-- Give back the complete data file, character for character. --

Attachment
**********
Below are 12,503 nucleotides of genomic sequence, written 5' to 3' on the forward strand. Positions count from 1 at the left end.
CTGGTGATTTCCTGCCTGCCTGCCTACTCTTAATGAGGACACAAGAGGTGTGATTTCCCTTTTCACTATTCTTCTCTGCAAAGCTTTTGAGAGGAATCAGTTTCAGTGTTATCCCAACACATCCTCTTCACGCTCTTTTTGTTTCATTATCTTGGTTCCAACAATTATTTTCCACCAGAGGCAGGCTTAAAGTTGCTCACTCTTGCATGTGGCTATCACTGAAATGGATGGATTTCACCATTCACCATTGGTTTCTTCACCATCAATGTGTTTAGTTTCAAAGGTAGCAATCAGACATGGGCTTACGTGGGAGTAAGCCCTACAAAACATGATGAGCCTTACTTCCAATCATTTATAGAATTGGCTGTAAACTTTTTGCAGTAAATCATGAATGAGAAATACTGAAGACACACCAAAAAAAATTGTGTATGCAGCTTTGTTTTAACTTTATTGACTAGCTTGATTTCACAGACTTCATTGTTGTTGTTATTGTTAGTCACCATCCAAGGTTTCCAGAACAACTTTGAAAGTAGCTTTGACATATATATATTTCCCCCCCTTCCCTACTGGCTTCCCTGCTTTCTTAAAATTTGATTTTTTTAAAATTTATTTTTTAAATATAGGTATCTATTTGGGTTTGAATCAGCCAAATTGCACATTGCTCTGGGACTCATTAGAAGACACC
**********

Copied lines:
Below are 12,503 nucleotides of genomic sequence, written 5' to 3' on the forward strand. Positions count from 1 at the left end.
CTGGTGATTTCCTGCCTGCCTGCCTACTCTTAATGAGGACACAAGAGGTGTGATTTCCCTTTTCACTATTCTTCTCTGCAAAGCTTTTGAGAGGAATCAGTTTCAGTGTTATCCCAACACATCCTCTTCACGCTCTTTTTGTTTCATTATCTTGGTTCCAACAATTATTTTCCACCAGAGGCAGGCTTAAAGTTGCTCACTCTTGCATGTGGCTATCACTGAAATGGATGGATTTCACCATTCACCATTGGTTTCTTCACCATCAATGTGTTTAGTTTCAAAGGTAGCAATCAGACATGGGCTTACGTGGGAGTAAGCCCTACAAAACATGATGAGCCTTACTTCCAATCATTTATAGAATTGGCTGTAAACTTTTTGCAGTAAATCATGAATGAGAAATACTGAAGACACACCAAAAAAAATTGTGTATGCAGCTTTGTTTTAACTTTATTGACTAGCTTGATTTCACAGACTTCATTGTTGTTGTTATTGTTAGTCACCATCCAAGGTTTCCAGAACAACTTTGAAAGTAGCTTTGACATATATATATTTCCCCCCCTTCCCTACTGGCTTCCCTGCTTTCTTAAAATTTGATTTTTTTAAAATTTATTTTTTAAATATAGGTATCTATTTGGGTTTGAATCAGCCAAATTGCACATTGCTCTGGGACTCATTAGAAGACACC